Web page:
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Kanuri language

Index Kanuri language

Kanuri is a dialect continuum spoken by some four million people, as of 1987, in Nigeria, Niger, Chad and Cameroon, as well as small minorities in southern Libya and by a diaspora in Sudan. [1]

31 relations: Ajami script, Arabic, Arabic script, Cahiers d'Études Africaines, Cameroon, Central Africa, Chad, Chad Basin, Dialect continuum, Ethnologue, Hausa language, Kanem–Bornu Empire, Kanembu language, Kanembu people, Kanuri people, Lake Chad, Latin script, Lenition, Libya, Lingua franca, Maiduguri, Niger, Nigeria, Nilo-Saharan languages, Preposition and postposition, R with stroke, Saharan languages, Subject–object–verb, Sudan, Vizier, Yerwa Kanuri people.

Ajami script

The term Ajami (عجمي), or Ajamiyya (عجمية), which comes from the Arabic root for foreign or stranger, has been applied to Arabic alphabets used for writing African languages, especially those of Hausa and Swahili, although many other African languages were written using the script, among them Yoruba.

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Arabic

Arabic (العَرَبِيَّة) or (عَرَبِيّ) or) is a Central Semitic language that first emerged in Iron Age northwestern Arabia and is now the lingua franca of the Arab world. It is named after the Arabs, a term initially used to describe peoples living from Mesopotamia in the east to the Anti-Lebanon mountains in the west, in northwestern Arabia, and in the Sinai peninsula. Arabic is classified as a macrolanguage comprising 30 modern varieties, including its standard form, Modern Standard Arabic, which is derived from Classical Arabic. As the modern written language, Modern Standard Arabic is widely taught in schools and universities, and is used to varying degrees in workplaces, government, and the media. The two formal varieties are grouped together as Literary Arabic (fuṣḥā), which is the official language of 26 states and the liturgical language of Islam. Modern Standard Arabic largely follows the grammatical standards of Classical Arabic and uses much of the same vocabulary. However, it has discarded some grammatical constructions and vocabulary that no longer have any counterpart in the spoken varieties, and has adopted certain new constructions and vocabulary from the spoken varieties. Much of the new vocabulary is used to denote concepts that have arisen in the post-classical era, especially in modern times. During the Middle Ages, Literary Arabic was a major vehicle of culture in Europe, especially in science, mathematics and philosophy. As a result, many European languages have also borrowed many words from it. Arabic influence, mainly in vocabulary, is seen in European languages, mainly Spanish and to a lesser extent Portuguese, Valencian and Catalan, owing to both the proximity of Christian European and Muslim Arab civilizations and 800 years of Arabic culture and language in the Iberian Peninsula, referred to in Arabic as al-Andalus. Sicilian has about 500 Arabic words as result of Sicily being progressively conquered by Arabs from North Africa, from the mid 9th to mid 10th centuries. Many of these words relate to agriculture and related activities (Hull and Ruffino). Balkan languages, including Greek and Bulgarian, have also acquired a significant number of Arabic words through contact with Ottoman Turkish. Arabic has influenced many languages around the globe throughout its history. Some of the most influenced languages are Persian, Turkish, Spanish, Urdu, Kashmiri, Kurdish, Bosnian, Kazakh, Bengali, Hindi, Malay, Maldivian, Indonesian, Pashto, Punjabi, Tagalog, Sindhi, and Hausa, and some languages in parts of Africa. Conversely, Arabic has borrowed words from other languages, including Greek and Persian in medieval times, and contemporary European languages such as English and French in modern times. Classical Arabic is the liturgical language of 1.8 billion Muslims and Modern Standard Arabic is one of six official languages of the United Nations. All varieties of Arabic combined are spoken by perhaps as many as 422 million speakers (native and non-native) in the Arab world, making it the fifth most spoken language in the world. Arabic is written with the Arabic alphabet, which is an abjad script and is written from right to left, although the spoken varieties are sometimes written in ASCII Latin from left to right with no standardized orthography.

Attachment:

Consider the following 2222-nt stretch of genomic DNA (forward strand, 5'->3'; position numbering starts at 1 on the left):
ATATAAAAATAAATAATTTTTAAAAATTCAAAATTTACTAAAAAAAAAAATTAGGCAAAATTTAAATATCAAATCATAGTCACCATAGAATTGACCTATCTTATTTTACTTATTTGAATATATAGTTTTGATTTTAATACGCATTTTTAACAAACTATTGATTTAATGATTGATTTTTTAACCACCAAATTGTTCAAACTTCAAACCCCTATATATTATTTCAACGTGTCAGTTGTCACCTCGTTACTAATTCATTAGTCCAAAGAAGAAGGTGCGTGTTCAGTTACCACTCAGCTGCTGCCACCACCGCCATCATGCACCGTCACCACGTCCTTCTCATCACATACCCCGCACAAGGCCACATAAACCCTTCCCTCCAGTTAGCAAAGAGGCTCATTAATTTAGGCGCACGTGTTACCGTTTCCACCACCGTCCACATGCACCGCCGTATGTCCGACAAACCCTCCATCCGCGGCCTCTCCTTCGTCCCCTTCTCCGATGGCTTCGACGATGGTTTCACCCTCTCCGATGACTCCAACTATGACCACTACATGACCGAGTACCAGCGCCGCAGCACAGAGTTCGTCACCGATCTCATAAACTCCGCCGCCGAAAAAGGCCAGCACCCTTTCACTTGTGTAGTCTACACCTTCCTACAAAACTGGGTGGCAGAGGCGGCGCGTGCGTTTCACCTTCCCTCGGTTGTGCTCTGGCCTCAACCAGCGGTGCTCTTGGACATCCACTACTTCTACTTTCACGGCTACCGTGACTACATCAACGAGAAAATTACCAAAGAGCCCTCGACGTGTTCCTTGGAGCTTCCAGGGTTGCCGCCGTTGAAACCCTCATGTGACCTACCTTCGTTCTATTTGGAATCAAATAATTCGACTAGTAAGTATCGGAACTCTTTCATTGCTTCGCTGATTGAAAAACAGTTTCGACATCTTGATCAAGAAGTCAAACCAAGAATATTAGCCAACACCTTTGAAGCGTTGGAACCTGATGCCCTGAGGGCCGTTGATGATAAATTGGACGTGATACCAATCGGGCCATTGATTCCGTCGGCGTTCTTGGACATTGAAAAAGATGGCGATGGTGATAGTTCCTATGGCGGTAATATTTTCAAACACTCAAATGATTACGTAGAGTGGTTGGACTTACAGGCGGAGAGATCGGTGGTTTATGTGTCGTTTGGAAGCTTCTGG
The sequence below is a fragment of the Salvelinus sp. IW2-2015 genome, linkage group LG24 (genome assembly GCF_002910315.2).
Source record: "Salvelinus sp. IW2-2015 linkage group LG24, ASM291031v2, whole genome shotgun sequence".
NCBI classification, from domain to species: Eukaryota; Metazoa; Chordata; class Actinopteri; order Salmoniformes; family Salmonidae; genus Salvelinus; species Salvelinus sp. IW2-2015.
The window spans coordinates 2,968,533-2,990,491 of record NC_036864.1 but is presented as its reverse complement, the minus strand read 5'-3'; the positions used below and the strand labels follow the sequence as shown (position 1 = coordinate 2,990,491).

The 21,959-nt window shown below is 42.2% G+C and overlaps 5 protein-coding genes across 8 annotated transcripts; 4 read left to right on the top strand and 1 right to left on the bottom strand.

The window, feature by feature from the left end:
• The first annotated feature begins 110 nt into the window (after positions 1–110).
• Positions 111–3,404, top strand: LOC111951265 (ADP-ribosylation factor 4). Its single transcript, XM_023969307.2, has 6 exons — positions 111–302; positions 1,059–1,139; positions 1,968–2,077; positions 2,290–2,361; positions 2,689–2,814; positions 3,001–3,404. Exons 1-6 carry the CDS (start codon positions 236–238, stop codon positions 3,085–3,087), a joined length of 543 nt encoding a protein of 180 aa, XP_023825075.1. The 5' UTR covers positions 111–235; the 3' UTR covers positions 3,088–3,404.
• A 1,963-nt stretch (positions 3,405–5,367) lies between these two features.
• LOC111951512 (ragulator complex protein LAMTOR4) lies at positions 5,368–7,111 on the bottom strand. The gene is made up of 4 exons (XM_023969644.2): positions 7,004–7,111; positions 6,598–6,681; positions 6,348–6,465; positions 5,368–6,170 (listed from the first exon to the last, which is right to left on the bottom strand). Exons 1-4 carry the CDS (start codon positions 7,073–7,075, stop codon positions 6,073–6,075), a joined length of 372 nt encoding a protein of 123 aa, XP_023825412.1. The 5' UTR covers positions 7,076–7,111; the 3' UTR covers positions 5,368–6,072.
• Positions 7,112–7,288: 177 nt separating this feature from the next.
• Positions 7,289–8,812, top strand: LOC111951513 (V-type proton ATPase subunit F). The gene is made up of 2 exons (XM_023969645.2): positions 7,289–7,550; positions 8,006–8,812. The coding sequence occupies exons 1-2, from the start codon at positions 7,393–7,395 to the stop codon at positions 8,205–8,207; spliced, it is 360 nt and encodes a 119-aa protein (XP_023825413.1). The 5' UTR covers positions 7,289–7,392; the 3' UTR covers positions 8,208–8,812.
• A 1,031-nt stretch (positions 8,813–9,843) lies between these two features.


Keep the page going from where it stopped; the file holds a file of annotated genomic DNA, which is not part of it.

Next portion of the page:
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Arabic script

The Arabic script is the writing system used for writing Arabic and several other languages of Asia and Africa, such as Azerbaijani, Pashto, Persian, Kurdish, Lurish, Urdu, Mandinka, and others.

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Cahiers d'Études Africaines

The Cahiers d'Études Africaines is a peer-reviewed open access academic journal covering topics in the social sciences as relating to Africa, the West Indies, and the African diaspora.

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Cameroon

No description.

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Central Africa

Central Africa is the core region of the African continent which includes Burundi, the Central African Republic, Chad, the Democratic Republic of the Congo, and Rwanda.

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Chad

Chad (تشاد; Tchad), officially the Republic of Chad ("Republic of the Chad"), is a landlocked country in Central Africa.

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Chad Basin

The Chad Basin is the largest endorheic basin in Africa, centered on Lake Chad.

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Dialect continuum

A dialect continuum or dialect chain is a spread of language varieties spoken across some geographical area such that neighbouring varieties differ only slightly, but the differences accumulate over distance so that widely separated varieties are not mutually intelligible.